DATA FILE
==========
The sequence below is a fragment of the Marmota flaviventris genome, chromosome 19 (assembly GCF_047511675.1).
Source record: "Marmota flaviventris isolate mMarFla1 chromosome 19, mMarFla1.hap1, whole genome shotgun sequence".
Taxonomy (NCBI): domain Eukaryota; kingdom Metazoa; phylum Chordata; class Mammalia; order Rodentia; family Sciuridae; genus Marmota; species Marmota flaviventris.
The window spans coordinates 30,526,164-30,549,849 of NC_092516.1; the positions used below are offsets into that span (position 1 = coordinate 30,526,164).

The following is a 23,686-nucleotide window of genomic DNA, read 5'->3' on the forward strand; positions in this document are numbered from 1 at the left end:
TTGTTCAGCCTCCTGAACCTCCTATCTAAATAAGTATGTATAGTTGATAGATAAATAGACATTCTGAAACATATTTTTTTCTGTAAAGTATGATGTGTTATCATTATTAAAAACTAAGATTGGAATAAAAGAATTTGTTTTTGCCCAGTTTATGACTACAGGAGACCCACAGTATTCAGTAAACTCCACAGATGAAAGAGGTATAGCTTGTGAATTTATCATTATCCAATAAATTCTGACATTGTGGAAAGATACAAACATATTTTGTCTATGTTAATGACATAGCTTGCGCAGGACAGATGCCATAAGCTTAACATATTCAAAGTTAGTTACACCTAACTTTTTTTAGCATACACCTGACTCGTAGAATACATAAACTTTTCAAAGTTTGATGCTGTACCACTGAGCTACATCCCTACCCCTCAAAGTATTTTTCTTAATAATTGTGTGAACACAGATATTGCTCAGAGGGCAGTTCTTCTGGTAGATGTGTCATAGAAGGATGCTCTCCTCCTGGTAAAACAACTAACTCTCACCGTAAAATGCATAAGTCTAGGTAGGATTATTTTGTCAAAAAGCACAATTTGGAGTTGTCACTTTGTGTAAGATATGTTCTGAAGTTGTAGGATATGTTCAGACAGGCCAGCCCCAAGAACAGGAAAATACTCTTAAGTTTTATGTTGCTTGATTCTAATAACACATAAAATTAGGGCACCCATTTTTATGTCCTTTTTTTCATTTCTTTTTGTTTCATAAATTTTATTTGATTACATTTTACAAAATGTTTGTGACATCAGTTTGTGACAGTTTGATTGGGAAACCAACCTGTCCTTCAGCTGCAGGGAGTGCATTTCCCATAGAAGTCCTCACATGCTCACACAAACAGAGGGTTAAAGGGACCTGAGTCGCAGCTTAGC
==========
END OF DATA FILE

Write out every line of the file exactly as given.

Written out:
The sequence below is a fragment of the Marmota flaviventris genome, chromosome 19 (assembly GCF_047511675.1).
Source record: "Marmota flaviventris isolate mMarFla1 chromosome 19, mMarFla1.hap1, whole genome shotgun sequence".
Taxonomy (NCBI): domain Eukaryota; kingdom Metazoa; phylum Chordata; class Mammalia; order Rodentia; family Sciuridae; genus Marmota; species Marmota flaviventris.
The window spans coordinates 30,526,164-30,549,849 of NC_092516.1; the positions used below are offsets into that span (position 1 = coordinate 30,526,164).

The following is a 23,686-nucleotide window of genomic DNA, read 5'->3' on the forward strand; positions in this document are numbered from 1 at the left end:
TTGTTCAGCCTCCTGAACCTCCTATCTAAATAAGTATGTATAGTTGATAGATAAATAGACATTCTGAAACATATTTTTTTCTGTAAAGTATGATGTGTTATCATTATTAAAAACTAAGATTGGAATAAAAGAATTTGTTTTTGCCCAGTTTATGACTACAGGAGACCCACAGTATTCAGTAAACTCCACAGATGAAAGAGGTATAGCTTGTGAATTTATCATTATCCAATAAATTCTGACATTGTGGAAAGATACAAACATATTTTGTCTATGTTAATGACATAGCTTGCGCAGGACAGATGCCATAAGCTTAACATATTCAAAGTTAGTTACACCTAACTTTTTTTAGCATACACCTGACTCGTAGAATACATAAACTTTTCAAAGTTTGATGCTGTACCACTGAGCTACATCCCTACCCCTCAAAGTATTTTTCTTAATAATTGTGTGAACACAGATATTGCTCAGAGGGCAGTTCTTCTGGTAGATGTGTCATAGAAGGATGCTCTCCTCCTGGTAAAACAACTAACTCTCACCGTAAAATGCATAAGTCTAGGTAGGATTATTTTGTCAAAAAGCACAATTTGGAGTTGTCACTTTGTGTAAGATATGTTCTGAAGTTGTAGGATATGTTCAGACAGGCCAGCCCCAAGAACAGGAAAATACTCTTAAGTTTTATGTTGCTTGATTCTAATAACACATAAAATTAGGGCACCCATTTTTATGTCCTTTTTTTCATTTCTTTTTGTTTCATAAATTTTATTTGATTACATTTTACAAAATGTTTGTGACATCAGTTTGTGACAGTTTGATTGGGAAACCAACCTGTCCTTCAGCTGCAGGGAGTGCATTTCCCATAGAAGTCCTCACATGCTCACACAAACAGAGGGTTAAAGGGACCTGAGTCGCAGCTTAGC